California made no secret of its ambitions when it enacted a landmark law on global warming just over a decade ago. Progress here on slashing greenhouse gas emissions, the law said, would have “far-reaching effects by encouraging other states, the federal government and other countries to act.”
Now the goal has become more critical than ever as President Trump rolls back national environmental regulations. No matter how hard California pushes, the country will fall short of its obligations under the Paris agreement on climate change unless more states try to keep pace.
So far, experts say, not enough is being done. A dozen states are emulating California’s rules on tailpipe emissions, and even more are setting benchmarks for increasing renewable energy. But persuading them to adopt other, more ambitious policies, such as requiring polluters to pay fees through a cap-and-trade system, remains elusive despite years of efforts.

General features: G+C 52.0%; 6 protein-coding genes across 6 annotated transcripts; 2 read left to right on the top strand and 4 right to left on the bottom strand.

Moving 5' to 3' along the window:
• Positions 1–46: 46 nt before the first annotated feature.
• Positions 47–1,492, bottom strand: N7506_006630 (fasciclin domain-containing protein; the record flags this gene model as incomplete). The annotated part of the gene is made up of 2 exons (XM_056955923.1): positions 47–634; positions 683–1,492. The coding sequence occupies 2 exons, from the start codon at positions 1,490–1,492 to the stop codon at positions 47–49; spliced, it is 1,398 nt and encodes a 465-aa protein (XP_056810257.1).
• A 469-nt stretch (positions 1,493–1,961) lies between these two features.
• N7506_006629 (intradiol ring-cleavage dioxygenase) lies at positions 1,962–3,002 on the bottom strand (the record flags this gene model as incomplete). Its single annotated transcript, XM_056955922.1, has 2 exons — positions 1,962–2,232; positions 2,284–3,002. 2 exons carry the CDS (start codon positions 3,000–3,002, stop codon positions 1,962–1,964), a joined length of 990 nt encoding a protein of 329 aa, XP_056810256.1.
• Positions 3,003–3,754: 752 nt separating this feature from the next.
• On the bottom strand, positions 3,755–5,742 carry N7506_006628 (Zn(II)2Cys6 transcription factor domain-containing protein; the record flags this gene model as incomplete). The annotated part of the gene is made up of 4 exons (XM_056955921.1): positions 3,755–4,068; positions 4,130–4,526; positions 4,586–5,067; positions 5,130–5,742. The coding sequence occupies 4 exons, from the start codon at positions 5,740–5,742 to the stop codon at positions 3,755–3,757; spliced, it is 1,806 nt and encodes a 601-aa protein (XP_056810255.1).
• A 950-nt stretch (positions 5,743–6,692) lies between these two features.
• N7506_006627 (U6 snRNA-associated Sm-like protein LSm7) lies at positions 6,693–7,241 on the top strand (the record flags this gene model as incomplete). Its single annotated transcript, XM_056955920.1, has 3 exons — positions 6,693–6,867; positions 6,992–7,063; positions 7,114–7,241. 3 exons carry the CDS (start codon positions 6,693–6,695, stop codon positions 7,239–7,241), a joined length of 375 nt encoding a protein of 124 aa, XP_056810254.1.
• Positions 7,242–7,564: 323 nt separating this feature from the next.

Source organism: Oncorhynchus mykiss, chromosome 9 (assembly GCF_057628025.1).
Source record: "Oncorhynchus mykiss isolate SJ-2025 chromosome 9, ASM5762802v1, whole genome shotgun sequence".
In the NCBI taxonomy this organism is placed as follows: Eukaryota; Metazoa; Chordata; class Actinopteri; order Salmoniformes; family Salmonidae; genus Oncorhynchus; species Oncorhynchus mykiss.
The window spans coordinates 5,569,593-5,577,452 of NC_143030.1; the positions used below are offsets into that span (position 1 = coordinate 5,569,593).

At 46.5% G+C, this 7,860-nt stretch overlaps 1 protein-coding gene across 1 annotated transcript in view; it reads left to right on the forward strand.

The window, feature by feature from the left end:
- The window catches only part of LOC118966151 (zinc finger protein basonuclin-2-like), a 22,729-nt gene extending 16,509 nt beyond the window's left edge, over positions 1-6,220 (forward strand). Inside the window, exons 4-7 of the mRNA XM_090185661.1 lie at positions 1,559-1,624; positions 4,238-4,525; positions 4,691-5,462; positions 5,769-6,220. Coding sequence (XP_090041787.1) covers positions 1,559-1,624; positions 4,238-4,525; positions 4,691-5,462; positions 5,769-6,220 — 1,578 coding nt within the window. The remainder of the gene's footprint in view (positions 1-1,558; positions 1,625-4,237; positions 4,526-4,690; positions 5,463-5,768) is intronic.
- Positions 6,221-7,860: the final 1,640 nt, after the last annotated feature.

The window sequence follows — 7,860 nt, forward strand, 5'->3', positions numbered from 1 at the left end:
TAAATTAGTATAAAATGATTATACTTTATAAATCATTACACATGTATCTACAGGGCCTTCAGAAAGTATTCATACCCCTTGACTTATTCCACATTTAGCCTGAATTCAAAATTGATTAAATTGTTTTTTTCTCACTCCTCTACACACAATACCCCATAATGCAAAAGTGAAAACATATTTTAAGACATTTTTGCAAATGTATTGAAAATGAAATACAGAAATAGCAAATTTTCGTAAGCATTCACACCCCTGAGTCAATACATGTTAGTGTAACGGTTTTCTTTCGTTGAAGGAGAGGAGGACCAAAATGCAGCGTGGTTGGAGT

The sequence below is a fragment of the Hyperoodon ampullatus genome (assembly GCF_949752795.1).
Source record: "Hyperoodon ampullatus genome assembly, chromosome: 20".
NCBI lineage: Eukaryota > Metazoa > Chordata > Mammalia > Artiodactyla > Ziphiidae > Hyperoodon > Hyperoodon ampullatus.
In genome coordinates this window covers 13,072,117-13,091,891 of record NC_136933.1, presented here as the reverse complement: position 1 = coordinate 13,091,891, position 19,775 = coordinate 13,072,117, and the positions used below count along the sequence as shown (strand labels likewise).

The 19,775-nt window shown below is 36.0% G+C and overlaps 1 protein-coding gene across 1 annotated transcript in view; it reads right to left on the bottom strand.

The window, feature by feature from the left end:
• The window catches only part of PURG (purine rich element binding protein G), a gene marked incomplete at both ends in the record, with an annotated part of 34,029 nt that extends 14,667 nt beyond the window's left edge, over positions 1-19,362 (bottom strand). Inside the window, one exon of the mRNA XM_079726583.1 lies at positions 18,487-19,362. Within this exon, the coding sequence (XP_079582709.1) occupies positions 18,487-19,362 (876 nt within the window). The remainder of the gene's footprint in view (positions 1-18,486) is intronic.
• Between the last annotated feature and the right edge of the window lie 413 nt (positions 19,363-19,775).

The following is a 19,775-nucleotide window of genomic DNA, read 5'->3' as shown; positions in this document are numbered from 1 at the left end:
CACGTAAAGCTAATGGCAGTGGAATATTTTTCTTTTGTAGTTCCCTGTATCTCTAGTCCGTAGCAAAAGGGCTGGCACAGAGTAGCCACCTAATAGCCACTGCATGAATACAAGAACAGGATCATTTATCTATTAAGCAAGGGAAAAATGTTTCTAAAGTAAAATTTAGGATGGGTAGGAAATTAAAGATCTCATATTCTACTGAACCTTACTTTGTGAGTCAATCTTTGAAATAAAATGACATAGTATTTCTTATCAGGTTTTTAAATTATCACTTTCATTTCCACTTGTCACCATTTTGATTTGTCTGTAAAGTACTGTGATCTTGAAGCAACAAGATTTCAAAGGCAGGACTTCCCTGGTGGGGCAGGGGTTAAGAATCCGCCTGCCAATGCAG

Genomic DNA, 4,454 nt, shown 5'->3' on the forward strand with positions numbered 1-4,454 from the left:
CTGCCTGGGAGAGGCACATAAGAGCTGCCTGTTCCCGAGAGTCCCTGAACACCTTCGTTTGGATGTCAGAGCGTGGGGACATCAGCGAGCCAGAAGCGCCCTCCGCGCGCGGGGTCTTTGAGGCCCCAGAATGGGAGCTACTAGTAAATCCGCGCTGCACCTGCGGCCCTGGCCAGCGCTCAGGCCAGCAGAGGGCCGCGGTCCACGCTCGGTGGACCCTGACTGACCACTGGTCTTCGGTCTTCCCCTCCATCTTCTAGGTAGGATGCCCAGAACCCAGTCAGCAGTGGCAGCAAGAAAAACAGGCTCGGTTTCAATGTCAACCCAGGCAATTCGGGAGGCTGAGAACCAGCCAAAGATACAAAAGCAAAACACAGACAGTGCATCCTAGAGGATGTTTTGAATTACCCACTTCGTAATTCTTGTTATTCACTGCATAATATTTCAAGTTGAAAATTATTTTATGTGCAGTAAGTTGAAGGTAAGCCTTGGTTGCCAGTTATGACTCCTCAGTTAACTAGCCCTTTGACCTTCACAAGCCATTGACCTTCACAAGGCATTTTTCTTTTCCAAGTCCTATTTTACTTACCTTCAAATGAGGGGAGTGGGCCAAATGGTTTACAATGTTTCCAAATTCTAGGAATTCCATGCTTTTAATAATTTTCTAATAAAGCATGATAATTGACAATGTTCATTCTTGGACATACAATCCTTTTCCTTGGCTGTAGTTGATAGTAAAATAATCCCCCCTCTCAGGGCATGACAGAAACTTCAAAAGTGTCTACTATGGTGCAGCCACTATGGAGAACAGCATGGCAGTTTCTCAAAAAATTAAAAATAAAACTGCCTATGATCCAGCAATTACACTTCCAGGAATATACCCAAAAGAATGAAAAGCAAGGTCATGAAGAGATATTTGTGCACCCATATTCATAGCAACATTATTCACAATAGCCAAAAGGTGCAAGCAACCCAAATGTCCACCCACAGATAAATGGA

The gap in environmental policies between California and other states has quickly morphed into a source of international concern.
Environmental advocates say changing the landscape will mean increasing their pressure in statehouses, which are mostly controlled by Republicans.
Read the whole story in the LA Times